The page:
Monday, May 16, 2011
The TV Was Always On
I was born in 1956 smack in the middle of the baby boomer generation. To put it another way, I’m a full-pledged member of the TV generation. In my house, the television was always on. I can’t remember a time when it wasn’t on. It started in the morning through game shows into the afternoon when my grandmother watched soap operas and all the way into the evening programming, ending with the 11 o’clock newscast.
For my generation, television was our baby sitter. It was a real bargain. Our parents put us in front of the tube. We were happy, and they were happy. Nobody asked any questions. Nobody thought about whether or not there would be repercussions. It was all clean, wholesome entertainment. Remember, these were the days of Leave It To Beaver and Father Knows Best.
I have a number of friends who work in ministries that are addressing the issues that impact our society from drug use, alcoholism, teen pregnancy, sexual addictions, pornography, and the abortion issue. Most of these issues started to emerge in significant numbers during the 1960s and exploded throughout the 1970s. It kinda makes you wonder. Could there be a connection between television and the rapid increase of social problems?
Furthermore, we stopped interacting with each other. We had less family time. Less time to throw the ball in the back yard. Less time to check in on our daily lives. Less time for help with homework. Less time to be creative. Our lives became separate. In some families, even during the dinner hour, the television would still be on. Do you see a pattern here?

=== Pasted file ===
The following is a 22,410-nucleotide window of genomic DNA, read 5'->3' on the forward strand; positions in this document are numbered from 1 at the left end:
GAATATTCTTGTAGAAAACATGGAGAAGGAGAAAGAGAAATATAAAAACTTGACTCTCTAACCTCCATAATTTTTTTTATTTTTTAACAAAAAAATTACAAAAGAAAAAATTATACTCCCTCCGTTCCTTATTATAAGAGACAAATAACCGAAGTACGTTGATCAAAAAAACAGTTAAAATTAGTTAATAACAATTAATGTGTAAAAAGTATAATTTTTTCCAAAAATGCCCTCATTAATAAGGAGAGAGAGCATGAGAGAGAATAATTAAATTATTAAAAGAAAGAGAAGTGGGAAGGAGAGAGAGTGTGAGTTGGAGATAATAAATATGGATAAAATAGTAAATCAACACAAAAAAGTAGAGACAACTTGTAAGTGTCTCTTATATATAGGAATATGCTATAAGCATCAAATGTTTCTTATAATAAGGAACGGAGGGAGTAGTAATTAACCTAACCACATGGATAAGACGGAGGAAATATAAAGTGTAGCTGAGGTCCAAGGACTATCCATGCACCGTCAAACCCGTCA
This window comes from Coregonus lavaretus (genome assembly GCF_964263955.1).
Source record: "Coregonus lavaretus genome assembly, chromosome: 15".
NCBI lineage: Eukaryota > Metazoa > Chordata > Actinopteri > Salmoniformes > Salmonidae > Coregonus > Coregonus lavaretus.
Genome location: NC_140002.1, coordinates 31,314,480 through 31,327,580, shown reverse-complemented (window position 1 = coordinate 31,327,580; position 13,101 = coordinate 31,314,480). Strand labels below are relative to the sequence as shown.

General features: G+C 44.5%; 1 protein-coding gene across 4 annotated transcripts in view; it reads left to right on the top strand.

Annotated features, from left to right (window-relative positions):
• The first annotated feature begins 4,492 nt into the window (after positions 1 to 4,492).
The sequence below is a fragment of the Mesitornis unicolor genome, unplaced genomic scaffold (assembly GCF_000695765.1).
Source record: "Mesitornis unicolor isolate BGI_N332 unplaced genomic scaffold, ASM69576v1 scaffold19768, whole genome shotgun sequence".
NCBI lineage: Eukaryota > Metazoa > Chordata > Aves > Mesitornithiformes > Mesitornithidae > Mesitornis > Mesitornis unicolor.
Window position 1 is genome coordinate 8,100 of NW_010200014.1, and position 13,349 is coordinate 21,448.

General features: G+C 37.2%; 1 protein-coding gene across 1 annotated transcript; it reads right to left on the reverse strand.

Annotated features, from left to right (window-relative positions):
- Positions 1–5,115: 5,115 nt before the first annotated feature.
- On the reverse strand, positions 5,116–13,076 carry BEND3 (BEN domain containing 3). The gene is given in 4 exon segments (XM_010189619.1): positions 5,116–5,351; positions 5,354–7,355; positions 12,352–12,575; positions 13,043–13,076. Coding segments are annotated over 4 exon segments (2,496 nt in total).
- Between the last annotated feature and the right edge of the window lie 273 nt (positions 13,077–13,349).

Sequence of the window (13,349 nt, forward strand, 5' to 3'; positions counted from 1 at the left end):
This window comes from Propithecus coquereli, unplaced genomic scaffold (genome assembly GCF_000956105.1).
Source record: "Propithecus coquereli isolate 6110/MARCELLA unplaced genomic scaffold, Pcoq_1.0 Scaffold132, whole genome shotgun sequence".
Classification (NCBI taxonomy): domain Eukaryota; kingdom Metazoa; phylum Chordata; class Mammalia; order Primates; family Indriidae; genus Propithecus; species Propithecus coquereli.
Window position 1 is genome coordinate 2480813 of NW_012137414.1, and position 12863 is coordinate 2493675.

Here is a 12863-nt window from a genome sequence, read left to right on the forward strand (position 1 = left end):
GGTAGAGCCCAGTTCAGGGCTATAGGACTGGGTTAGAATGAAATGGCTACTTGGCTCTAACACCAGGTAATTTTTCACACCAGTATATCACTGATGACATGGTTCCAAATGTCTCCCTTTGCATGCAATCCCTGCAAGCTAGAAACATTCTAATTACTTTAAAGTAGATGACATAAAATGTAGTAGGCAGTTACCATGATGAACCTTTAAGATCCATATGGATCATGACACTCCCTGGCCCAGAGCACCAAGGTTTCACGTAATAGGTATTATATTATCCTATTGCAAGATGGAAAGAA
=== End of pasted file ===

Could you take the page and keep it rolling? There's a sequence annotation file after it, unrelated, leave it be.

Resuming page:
If anything, with the acceleration of technology and mobile media devices, we now live a world in which you can access your media any time, any place, any device. What do you think that’s doing to further break down the family unit?
There’s one other point to consider. As baby boomers, our parents bought into the message that television was communicating. They determined to have it all no matter the cost. What they saw on their shiny TVs was The American Dream. A new house in the suburbs with a white picket fence. The finest automobiles Detroit could build. Modern appliances. A swimming pool. Dream vacations. Fashionable clothes and a lifestyle that only their parents could dream about. Who wouldn’t want it? That’s what television was selling. And we were buying.
It’s never too late to change our course and the course of our children and grandchildren. We still have time. But in this media-saturated culture, we have to learn how to create some space so we can once again connect as a family.